Impact. Book Review

impactIMPACT by Adam Barker
Hodder & Stoughton, p/b, 416pp, £7.99
Reviewed by Martin Willoughby

Zombies. End of the world. Nuclear weapons. The US government and military. Combine all those and you have the ultimate nightmare.

The story, however, is anything but a nightmare and is one of the few books I’ve read that I couldn’t put down. It zips along from first page to last, managing to bring out a few ‘heart in the mouth’ moments that I’ve only experienced before while watching a horror movie…or my kids riding a bike for the first time.

In fact it’s so well paced, with slow and fast scenes following on from each other in quick succession, that I didn’t even do a page check while reading. The short punchy chapters certainly helped this pace, but the style of writing does far more for the pace than any tricks of editing. There are no wasted words, no extraneous dialogue or description and no information dumps. What the reader needs to know about the world is fed in small bites as the narrative continues right through to the end.

The background to the story is that human race has, mostly, succumbed to a virus from outer space, brought to Earth on a crashed Soyuz spaceship. Naturally, as is the way with these things, it lands in the USA, the place where all aliens and viruses seem to land. (If you watched Monsters vs Aliens, it’s a comment you may recall) The virus is virulent and turns people into Zombies that love to bite and feed off corpses, though they never seem to like a beer to wash all that flesh down.

The pandemic spread quickly but now, it seems, some of the zombified humans have more intelligence than the average, and have developed a skill that enables them to live in the desert within being turned into beef jerky through exposure to the heat and sunlight. The two attributes together make them a fearsome foe.

Hancock is given his orders and along with his crew, flies a B52 with a nuclear armed cruise missile to take out a base deep in the desert. Only Hancock knows what it is. They don’t make it, crashing in Death Valley, though Hancock tries to keep to his mission even with only one eyeball and his body necrotising. He smells a bit.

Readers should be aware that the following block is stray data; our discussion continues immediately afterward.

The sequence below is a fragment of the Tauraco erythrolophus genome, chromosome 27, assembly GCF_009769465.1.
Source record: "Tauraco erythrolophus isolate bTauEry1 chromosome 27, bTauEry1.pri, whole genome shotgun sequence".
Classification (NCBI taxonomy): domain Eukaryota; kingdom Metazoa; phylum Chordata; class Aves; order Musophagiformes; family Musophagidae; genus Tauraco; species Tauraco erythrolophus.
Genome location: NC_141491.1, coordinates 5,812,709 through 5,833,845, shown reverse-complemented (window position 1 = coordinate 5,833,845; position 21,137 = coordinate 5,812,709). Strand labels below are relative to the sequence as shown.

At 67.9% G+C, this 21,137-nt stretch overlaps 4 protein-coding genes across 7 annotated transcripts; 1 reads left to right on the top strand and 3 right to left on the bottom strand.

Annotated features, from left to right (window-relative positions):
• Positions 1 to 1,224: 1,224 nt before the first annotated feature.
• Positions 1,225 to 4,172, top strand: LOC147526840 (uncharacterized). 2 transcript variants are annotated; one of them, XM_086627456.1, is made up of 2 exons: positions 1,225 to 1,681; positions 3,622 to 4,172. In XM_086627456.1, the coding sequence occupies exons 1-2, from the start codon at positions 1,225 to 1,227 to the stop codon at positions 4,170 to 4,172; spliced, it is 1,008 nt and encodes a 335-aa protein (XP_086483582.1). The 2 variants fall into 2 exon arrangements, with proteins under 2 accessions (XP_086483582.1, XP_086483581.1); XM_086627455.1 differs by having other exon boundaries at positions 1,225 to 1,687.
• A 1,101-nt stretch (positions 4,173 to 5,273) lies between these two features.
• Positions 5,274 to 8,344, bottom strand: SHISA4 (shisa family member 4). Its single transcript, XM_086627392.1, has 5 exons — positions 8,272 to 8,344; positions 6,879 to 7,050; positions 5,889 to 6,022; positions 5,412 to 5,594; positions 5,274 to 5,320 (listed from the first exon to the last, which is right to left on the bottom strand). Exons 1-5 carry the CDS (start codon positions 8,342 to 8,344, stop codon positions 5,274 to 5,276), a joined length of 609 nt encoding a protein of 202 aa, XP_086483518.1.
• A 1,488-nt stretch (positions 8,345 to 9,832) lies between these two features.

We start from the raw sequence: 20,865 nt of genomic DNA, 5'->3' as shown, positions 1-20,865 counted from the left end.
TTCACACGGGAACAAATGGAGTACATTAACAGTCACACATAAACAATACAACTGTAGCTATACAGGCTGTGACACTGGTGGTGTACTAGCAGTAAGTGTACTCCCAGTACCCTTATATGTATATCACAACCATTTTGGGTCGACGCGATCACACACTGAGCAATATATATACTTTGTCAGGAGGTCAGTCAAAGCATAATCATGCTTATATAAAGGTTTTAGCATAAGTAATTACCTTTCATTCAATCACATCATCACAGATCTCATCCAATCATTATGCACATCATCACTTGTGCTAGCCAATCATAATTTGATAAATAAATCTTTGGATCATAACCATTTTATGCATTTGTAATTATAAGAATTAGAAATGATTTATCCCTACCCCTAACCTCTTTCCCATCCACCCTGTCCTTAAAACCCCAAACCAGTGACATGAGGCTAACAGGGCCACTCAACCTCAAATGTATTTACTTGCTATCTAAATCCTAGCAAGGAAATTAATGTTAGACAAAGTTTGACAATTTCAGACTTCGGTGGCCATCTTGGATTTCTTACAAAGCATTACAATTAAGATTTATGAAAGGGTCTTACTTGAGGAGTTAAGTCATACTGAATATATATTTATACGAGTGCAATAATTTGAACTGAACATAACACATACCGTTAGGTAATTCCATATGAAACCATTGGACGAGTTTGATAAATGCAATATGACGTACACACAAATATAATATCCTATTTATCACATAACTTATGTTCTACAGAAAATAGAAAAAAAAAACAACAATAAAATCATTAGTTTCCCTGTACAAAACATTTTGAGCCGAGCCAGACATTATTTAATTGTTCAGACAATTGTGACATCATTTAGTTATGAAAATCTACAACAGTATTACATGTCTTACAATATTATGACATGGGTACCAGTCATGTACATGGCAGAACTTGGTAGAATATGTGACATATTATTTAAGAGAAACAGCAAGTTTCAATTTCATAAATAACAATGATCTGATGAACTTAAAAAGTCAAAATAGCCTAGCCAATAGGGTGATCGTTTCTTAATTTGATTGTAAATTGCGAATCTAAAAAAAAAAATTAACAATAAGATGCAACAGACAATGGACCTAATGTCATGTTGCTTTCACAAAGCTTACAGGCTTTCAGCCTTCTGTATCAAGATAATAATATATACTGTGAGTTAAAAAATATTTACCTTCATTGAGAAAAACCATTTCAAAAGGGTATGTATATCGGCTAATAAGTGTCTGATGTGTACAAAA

The airbase they flew from is surrounded by zombies trying to get in for a quick brain and muscle takeaway, but is there an infected person inside already? Has the virus got inside the perimeter, slowly eating away at an airmen or two? Did an infected crewman get aboard the plane? No one knows as it takes time before it shows itself, though one of the aircrew is soon shown to be infected when Frost finds his ejected chair in the desert.

After a few hours, Hancock decides that the only thing they can do is fulfil the mission, and that’s the point when the tension explodes. They’re fighting amongst each other and against the Zombies. What puzzles them most is why they’re not being attacked, even though one or two of them get inside the plane.

I’m not going to tell you anymore about the story. Suffice to say that it kept me hooked from first to last and the story quit at the correct point, leaving me breathless.

I highly recommend it, not just to lovers of horror, but also SF and Fantasy buffs.

About Phil Lunt (791 Articles)
Hailing from the rain-sodden, North Western wastelands of England, Phil has dabbled in many an arcane vocation. From rock-star to conveyor-belt scraper at a bread factory, 'Dairy Logistics Technician' to world's worst waiter. He's currently a freelance designer, actor, sometime writer/editor and Chair of the British Fantasy Society. He is on the Global Frequency and is still considering becoming an astronaut when he grows up.